27 September 2009

Anniversary of a year of blogging

I started this blog a year ago today, after being asked by The Times to offer a few tips for Gordon Brown's speech to the 2008 Labour Party Conference. As I could think of more things to say than amount of space allowed, blogging seemed simple way to add a few extra tips - and held out the promise of 'publishing' anything else I'd written that hadn't found a proper publisher.

A year ago, I hardly knew what a blog was, and one of the benefits for me has been to discover the extraordinary wealth of interesting material that's available on the blogosphere.

When I started, I had three other vaguely formulated motives in mind. One was that I thought it might drive some traffic to my main business website, which it has done. Another was that I thought it might help to sell a few books, which it has also done.

The third one was to see if I could write things on a regular basis that were topical and/or interesting to a general audience.

For example, I've long been thinking about writing a book about conversation, and wanted to see if it would be possible to translate some of the brilliant, but rather inaccessible, research literature on the subject into more readable language. Whether or not that's worked is not for me to say, but I’ve listed a few examples below that you can check out for yourself.

The average number of hits has steadily increased and is now about five times more than it was during the first three months and continues to grow enough to make it worth continuing to make the effort.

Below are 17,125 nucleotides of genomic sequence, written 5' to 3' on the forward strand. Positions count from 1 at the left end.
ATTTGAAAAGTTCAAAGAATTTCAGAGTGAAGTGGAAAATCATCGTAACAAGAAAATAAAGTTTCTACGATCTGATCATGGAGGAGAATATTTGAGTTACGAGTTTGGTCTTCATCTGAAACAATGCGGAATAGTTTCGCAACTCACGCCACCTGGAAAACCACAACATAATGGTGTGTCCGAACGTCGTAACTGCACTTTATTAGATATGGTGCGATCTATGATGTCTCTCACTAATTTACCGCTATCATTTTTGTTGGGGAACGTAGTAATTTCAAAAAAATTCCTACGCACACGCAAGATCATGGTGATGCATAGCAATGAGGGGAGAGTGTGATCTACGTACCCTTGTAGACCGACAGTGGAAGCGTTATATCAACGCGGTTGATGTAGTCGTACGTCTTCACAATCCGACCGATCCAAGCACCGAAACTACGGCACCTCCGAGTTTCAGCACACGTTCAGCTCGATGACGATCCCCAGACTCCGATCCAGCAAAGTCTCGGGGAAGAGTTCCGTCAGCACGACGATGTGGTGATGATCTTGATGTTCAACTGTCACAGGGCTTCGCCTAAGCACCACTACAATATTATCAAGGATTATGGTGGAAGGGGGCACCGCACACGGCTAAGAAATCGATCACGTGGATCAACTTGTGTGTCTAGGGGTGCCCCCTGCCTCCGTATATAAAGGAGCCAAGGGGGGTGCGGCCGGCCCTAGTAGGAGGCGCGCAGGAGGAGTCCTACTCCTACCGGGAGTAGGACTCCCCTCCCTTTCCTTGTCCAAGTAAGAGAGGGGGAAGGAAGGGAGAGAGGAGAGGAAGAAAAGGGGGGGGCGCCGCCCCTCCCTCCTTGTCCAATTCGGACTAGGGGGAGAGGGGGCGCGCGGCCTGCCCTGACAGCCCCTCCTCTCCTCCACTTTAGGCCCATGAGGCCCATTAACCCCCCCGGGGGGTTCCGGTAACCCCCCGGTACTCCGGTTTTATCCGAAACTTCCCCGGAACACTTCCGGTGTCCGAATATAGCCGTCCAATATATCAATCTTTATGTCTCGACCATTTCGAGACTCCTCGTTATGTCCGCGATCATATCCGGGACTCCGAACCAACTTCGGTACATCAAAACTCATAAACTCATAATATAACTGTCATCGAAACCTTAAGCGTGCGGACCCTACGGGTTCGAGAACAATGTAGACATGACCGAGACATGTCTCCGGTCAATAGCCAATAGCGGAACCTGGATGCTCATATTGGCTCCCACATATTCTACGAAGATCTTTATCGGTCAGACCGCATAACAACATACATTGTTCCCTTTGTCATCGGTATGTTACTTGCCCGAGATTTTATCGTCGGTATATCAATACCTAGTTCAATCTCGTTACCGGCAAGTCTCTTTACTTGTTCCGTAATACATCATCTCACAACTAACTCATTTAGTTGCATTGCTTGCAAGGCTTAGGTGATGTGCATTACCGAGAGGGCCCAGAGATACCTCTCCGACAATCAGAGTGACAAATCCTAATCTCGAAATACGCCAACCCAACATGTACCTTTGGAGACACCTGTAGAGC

Occasionally there have been massive surges, as when the BBC website or top bloggers like Iain Dale have included a link to this one.

I also discovered fairly early on that Google delivers a large amount of traffic whenever the title of a post includes words like 'Obama', 'rhetoric' or 'oratory'– and have had to resist the temptation to use promising key words just for the sake of it.

If there’d been little or no interest in what I write, I’d have given up blogging long before reaching this, the 296th post.

So to all of you who’ve taken the trouble to visit, and especially if you've added or emailed encouraging comments, thank you for playing a more important part than you realise in keeping me going for as long as this.

And any suggestions you might have about how it could be improved and/or about which kinds of post you like best are always very welcome.

Examples of posts inspired by conversation analysis:
What’s wrong with saying “Hi”?
Planning to say ‘um’ and ‘er’
Gordon’s gaffe explained
Why lists of three: mystery, magic or reason?
How to use video to study body language, verbal and non-verbal communication
Monty Python, conversation and turn-taking
Interview techniques, politicians and how we judge them
Derek Draper breaks a basic rule of conversation
• ‘Sound-formed errors’ and humour’
Gordon Brown is finding the Jacqui Smith expenses story more ‘delicate’ than he says
The ‘delicacy’ of Mrs Clinton’s ‘consequences’ for North Korea
Pre-delicate hitches from the White House
Pre-delicate hitches from Brown as he avoids answering a question about the Queen

1 comment:

Commuter said...

Thanks Max - I've just started reading the blog after finishing your book, Lend Me Your Ears and very good it was too. I've got to do a presentation soon and will certainly be abandoning the "industry standard" model as a result.
Please keep on with the blog - I don't know what you've covered so far, but it'd be great to hear about business people (eg Dragons Den) as well political speeches by politicians. There's definitely some good (or should I say bad) examples this week though!